This "flattening" process affects news too. You'd expect British newspapers to splash on train wrecks in London, or the US press to headline on fatal bridge collapses in America. But India's newspapers will also lead on the same stories, relegating twenty-word items about "fatal mishaps" involving overcrowded Indian buses and Himalayan gorges to the inside pages. In the Philippines in 2001, I was astonished to see one national paper lead on the story of a Manila ferry disaster in which hundreds died and a rival splash on the story of four students who had been shot at a high school in the US. Hurricane Katrina was a story around the world. The story of Bombay's floods, in which many more died a month earlier, barely reached Pakistan. Many big stories – a war here, a shining beacon of hope there – are missed altogether. Our pool of knowledge is shrinking. And this narrowing of the world has a self-reinforcing effect. As people become less familiar with the world, they become less interested in it. One of the great paradoxes of globalization is that as the world becomes smaller and smaller, it knows itself less and less well.

In other words: to get globalization, you've got to go. And that means real travel. Not to five-star hotels in Shanghai or business parks in Bangalore or the Africa debate at Davos. But to entirely new environments, places with relaxed attitudes to issues like plumbing and roofing.

Only a few do. The most celebrated commentators on world affairs, the pundits, never do their own reporting, but gather the facts second-hand from CNN and Google. The journalists, academics and politicians who venture a little further – to the Bangalores and Shanghais – confine themselves to brief trips to the inner cities and mistake a tour of an elite shopping mall for a tour of the nation. That's like exploring New Orleans by visiting New York. It's how a couple of kilometres of Edwardian riverfront in central Shanghai came to be taken as a whole city, which was duly dubbed "the Paris of the East". And it explains how, on a 2006 state visit, George W. Bush hailed the "new India" from a podium in central Delhi, apparently unaware that he was looking out over a city where 10 million people had no toilet.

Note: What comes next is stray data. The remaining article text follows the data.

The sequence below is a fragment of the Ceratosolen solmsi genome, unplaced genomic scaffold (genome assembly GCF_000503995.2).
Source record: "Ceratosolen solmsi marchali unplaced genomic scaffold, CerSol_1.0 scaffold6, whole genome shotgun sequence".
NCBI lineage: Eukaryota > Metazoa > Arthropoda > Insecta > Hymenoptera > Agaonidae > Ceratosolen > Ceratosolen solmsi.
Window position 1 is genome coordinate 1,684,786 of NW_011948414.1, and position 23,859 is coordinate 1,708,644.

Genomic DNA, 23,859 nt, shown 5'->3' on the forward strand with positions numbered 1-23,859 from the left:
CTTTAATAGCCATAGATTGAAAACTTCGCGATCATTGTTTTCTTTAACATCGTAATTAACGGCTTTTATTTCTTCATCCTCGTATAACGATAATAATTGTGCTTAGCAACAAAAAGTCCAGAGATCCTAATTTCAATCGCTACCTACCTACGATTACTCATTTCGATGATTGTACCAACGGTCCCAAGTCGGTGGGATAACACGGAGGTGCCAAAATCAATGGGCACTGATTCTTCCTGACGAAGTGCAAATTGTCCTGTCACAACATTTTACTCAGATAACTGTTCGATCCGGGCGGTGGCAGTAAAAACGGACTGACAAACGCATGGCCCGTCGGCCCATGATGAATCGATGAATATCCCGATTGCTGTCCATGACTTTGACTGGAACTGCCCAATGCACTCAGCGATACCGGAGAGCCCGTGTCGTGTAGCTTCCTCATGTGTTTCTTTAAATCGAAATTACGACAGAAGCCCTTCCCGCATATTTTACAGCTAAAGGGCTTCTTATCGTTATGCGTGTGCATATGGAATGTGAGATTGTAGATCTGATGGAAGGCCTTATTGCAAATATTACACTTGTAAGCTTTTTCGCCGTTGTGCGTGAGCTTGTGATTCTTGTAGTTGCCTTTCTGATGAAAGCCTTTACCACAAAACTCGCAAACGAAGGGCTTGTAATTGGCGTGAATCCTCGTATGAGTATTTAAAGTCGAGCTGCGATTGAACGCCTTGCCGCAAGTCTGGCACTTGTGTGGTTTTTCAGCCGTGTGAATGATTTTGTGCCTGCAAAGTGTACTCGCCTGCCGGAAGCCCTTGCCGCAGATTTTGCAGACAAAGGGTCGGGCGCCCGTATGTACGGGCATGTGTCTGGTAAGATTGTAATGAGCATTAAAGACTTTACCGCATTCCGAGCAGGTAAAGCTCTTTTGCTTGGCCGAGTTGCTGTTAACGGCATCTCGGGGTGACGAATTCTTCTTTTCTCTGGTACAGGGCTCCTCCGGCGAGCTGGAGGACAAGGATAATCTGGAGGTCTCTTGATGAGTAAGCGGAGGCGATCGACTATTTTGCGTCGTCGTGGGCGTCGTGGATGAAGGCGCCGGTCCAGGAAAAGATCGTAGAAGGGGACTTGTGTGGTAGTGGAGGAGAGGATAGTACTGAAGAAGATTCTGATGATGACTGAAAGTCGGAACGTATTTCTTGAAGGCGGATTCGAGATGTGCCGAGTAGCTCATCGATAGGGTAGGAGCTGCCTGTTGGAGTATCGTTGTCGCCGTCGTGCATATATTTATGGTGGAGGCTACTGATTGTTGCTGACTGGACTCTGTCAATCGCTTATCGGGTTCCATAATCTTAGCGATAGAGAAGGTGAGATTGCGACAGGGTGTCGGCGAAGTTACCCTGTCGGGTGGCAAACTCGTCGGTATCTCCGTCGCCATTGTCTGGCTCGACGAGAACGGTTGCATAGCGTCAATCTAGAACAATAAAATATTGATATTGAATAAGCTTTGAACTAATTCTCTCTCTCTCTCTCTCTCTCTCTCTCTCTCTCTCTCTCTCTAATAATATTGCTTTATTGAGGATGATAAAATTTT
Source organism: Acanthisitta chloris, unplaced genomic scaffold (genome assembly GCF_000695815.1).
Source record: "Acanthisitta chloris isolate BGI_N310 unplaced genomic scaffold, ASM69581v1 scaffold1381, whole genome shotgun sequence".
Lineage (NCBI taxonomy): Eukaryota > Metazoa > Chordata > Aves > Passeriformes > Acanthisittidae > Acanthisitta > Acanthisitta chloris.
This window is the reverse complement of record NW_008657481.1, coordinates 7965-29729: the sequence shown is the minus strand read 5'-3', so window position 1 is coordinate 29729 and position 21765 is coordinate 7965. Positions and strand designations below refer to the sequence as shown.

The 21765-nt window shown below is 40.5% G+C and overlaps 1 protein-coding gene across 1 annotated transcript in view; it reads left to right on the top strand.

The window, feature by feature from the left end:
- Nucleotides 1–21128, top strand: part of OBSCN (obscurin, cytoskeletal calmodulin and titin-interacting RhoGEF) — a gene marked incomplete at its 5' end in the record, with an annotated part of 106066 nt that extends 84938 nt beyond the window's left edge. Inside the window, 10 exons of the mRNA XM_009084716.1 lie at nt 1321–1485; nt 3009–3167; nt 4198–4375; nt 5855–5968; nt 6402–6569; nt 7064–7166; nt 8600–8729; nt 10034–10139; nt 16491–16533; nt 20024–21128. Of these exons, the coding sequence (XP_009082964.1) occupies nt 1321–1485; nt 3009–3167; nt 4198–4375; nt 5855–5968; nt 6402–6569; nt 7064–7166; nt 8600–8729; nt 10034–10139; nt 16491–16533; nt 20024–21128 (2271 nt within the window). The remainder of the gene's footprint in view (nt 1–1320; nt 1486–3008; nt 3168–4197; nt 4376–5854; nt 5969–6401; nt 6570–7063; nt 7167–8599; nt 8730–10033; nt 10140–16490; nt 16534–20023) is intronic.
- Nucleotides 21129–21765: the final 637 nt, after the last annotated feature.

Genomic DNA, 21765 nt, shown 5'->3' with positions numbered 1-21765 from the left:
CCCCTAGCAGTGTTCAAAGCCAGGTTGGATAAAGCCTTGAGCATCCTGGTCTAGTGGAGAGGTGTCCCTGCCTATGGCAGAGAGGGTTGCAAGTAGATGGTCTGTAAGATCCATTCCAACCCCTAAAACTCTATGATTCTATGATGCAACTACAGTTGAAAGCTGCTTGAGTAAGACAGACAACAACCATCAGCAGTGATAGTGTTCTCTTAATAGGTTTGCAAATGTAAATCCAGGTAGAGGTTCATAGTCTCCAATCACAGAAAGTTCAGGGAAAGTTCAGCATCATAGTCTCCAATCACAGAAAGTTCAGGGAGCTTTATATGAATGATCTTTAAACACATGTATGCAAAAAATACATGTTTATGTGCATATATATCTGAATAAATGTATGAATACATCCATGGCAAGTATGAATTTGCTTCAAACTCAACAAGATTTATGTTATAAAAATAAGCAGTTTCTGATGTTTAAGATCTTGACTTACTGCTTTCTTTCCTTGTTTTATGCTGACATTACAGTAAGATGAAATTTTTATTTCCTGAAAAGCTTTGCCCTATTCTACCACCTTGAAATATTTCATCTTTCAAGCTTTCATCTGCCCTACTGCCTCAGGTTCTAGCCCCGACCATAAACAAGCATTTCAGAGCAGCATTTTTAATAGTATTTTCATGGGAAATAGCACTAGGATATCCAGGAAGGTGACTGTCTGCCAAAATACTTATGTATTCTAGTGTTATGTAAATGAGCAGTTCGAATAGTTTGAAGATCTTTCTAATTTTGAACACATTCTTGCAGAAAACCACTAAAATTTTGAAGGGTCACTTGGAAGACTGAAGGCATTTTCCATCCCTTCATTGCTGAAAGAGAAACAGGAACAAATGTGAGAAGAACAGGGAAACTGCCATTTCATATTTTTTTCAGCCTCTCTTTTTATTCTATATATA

It's about perspective. You need to get close to see the detail. And you need to pull back to see the big picture. Too much of the former and the entirety of the object you're examining becomes obscured. Too much of the latter and everything looks (that word again) flat. Which is why, next time you hear someone say Bombay is the new New York, you should ask them how New Yorkers cope with all the cows in the street.

[Selected extracts from "Falling Off the Edge" by TIME foreign correspondent Alex Perry, Macmillan, London, 2008 (ISBN 978-0-230-70689-7)]

Submitted by Frank. 

Sunday, July 3, 2011

Further rape statistics

73% of sexual assaults are committed by a non-stranger.
38% of rapists are friends or acquaintances of the victim.
28% are intimate partners of the victim.
7% are relatives of the victim.
6 in 10, or 60% of rapes occur in the home of the victim, or in the home of a friend or relative of the victim.

From the U.S. Department of Justice's National Criminal Victimization Study [2005] and Sex Offense and Offenders Study [1997].

What the future holds